Dodds also provided similar figures when it came to the health center’s EMS service costs. Operating costs for HCHC ambulances were about $1.2 million, which covers equipment, supplies and payroll for the staff of 25 who man two ambulances for 24 hours every day. Last year, the service generated $78,000 of revenue over expenses.
Still the ambulance service comes at a cost to the health center.
“What’s really brought a lot of this to the forefront is the way the hospital is structured within the Medicare system and through the federal government as a critical access hospital. They lose out on about $480,000 in overall reimbursements per year because they operate an ambulance service,” Dodds explained.
“[The federal government] kind of looks at it like, the ambulance service is not something you are required to operate. If you have the luxury of being able to operate that, then we’re not going to pay you as much for your services,” the director continued.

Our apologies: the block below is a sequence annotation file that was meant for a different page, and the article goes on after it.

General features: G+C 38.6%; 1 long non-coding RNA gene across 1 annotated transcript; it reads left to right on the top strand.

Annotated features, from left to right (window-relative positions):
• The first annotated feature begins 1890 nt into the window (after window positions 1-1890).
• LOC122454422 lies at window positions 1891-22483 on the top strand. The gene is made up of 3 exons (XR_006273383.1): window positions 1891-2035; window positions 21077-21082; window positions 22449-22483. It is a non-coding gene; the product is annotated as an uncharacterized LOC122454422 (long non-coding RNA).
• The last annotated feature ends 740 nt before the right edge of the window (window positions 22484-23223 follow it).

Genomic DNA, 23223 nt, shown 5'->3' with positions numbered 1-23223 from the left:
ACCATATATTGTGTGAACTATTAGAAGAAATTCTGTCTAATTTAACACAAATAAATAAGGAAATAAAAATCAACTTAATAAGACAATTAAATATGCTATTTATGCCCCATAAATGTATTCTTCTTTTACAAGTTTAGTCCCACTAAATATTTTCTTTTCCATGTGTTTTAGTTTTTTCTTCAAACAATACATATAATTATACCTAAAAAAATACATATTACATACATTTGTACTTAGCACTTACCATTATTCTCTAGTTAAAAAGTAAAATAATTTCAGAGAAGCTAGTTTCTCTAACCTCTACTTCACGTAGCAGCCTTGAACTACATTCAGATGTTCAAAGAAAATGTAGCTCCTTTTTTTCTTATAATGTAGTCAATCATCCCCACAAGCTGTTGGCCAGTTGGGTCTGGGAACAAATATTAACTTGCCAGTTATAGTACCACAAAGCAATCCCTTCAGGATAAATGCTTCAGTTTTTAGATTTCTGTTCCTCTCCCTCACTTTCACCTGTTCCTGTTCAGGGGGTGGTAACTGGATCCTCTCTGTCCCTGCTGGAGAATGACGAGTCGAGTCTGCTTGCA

Both services do have the benefit of support from their counties, which helps with costs but not at a level that would allow the services to continue on the support of taxpayers alone. In Henry County, residents pay 27 cents per thousand of their property taxes to help fund ambulance services, which amounted to $224,591 in the previous year, about a fifth of the operating expenses. Young explained that Washington County pays a $240,000 subsidy a year to help make up costs the service itself could not cover. In just the last several years, the county increased the subsidy to $490,000 to help with increasing costs.
Both Young and Dodds point to Medicare and Medicaid as sources of lost funding. Since the switch to managed care organizations (MCOs) that privatized Medicaid, both services have been getting reimbursed pennies on the dollar for services provided.
For Dodds, patients under Medicaid make up about 21 percent of his service’s base, which leads to an average collection rate of $17 on a bill for service that cost an average of $700.